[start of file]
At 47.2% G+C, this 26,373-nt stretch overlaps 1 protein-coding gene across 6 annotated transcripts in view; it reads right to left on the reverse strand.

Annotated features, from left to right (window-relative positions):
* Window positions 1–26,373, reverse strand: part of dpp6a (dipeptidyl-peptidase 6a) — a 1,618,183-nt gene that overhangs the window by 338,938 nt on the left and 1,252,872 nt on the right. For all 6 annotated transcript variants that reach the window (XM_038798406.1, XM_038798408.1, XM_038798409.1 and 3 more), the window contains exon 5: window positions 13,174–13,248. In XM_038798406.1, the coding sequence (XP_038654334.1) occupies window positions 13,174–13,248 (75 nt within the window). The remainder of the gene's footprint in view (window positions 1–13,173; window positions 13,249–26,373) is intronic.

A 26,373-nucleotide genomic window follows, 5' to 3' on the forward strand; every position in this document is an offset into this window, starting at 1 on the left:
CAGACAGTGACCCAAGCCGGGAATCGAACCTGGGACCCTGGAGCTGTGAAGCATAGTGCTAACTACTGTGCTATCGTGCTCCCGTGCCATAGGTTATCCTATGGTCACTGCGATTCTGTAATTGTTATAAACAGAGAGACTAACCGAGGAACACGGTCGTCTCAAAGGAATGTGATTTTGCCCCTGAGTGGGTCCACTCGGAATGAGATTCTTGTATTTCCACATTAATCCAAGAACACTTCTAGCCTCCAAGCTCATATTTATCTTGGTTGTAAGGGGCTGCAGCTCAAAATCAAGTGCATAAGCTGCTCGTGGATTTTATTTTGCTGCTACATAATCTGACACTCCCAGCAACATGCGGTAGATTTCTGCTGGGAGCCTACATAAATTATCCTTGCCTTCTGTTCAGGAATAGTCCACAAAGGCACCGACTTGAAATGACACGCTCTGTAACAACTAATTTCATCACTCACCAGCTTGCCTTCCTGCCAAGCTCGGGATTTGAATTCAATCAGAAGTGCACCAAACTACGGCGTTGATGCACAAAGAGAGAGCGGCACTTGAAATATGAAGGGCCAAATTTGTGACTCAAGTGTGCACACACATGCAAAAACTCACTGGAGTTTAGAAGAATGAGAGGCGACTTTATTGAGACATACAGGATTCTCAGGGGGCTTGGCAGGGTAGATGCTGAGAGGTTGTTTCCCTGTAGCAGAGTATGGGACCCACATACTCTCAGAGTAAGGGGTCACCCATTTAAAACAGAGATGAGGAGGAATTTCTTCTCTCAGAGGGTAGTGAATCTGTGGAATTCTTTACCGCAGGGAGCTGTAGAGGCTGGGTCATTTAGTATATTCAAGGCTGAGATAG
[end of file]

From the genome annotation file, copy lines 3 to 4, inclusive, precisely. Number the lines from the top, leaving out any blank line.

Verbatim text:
* Window positions 1–26,373, reverse strand: part of dpp6a (dipeptidyl-peptidase 6a) — a 1,618,183-nt gene that overhangs the window by 338,938 nt on the left and 1,252,872 nt on the right. For all 6 annotated transcript variants that reach the window (XM_038798406.1, XM_038798408.1, XM_038798409.1 and 3 more), the window contains exon 5: window positions 13,174–13,248. In XM_038798406.1, the coding sequence (XP_038654334.1) occupies window positions 13,174–13,248 (75 nt within the window). The remainder of the gene's footprint in view (window positions 1–13,173; window positions 13,249–26,373) is intronic.

A 26,373-nucleotide genomic window follows, 5' to 3' on the forward strand; every position in this document is an offset into this window, starting at 1 on the left: